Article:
First, AiP provides practical instruction via the experts. There's a team of local experts, but sometimes there's also a project leader who can join the team from a different country. This team usually provides the tools, the building materials, and the know-how. The instruction is provided in English. To my knowledge, this doesn't lead to a certificate or any credits in a continuous learning program recognized by architectural or engineering societies. However, any employer would consider it a relevant experience on your résumé.

Second, AiP also provide theory instruction. Depending on the nature of the workshop, its funding, etc., this theory can vary a lot.

Third, you would be provided with an incredible networking opportunity. This is an important benefit if you intend to be working in the field of heritage conservation in the future, but also true if you're a curious traveler who wants to expand your knowledge of the Balkan culture and meet interesting people.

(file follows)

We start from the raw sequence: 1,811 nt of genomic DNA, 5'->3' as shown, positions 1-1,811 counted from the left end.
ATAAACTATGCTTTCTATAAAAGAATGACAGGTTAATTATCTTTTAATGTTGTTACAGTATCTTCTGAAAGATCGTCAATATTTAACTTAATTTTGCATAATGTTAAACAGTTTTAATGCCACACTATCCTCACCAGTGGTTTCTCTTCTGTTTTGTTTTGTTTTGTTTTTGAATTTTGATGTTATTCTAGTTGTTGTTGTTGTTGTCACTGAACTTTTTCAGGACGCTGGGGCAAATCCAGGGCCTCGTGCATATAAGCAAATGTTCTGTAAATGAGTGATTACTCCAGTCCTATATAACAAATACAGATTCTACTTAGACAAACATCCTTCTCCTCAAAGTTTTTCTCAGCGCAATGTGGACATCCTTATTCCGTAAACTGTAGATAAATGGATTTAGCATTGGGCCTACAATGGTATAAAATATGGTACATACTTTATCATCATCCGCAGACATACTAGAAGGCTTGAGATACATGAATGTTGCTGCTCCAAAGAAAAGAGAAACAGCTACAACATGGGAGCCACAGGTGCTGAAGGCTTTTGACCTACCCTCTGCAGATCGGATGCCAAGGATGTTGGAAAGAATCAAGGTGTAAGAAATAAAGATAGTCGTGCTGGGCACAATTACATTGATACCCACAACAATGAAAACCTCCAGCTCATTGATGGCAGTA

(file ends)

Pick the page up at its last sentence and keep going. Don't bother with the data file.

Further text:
Fourth, there could also be some opportunities to get other kind of instruction, depending what your personal learning objectives are. In my case, for example, I was very interested into learning more about policies and management of this world heritage site. I mentioned it to my AiP leader in advance, and she helped me meeting people in Gjirokastra and learning more about the interaction between the various organizations.

How has this experience impacted your future?

I found many benefits attending this workshop. On top of everything else, this was a very hands-on experience and a great opportunity to be working actively on a historic resource. I appreciated that however well organized the leaders are, it was still up to the participants to bring in their own background experience in order to make this workshop something more than just lime plastering or woodworking. The knowledge and the know-how provided through this AiP workshop was based on shared experience.

It was also great to be able to know more about the administrative and political forces that are driving conservation projects in Albania, as well as to compare it with the standards and guidelines developed elsewhere.

In regards to Adventures in Preservation and Cultural Heritage Without Borders, not only did my participation in this workshop allowed me to learn a lot about the best practices developed by these non governmental organizations involved in heritage preservation, but it also reminded me that heritage preservation is primarily a community driven force.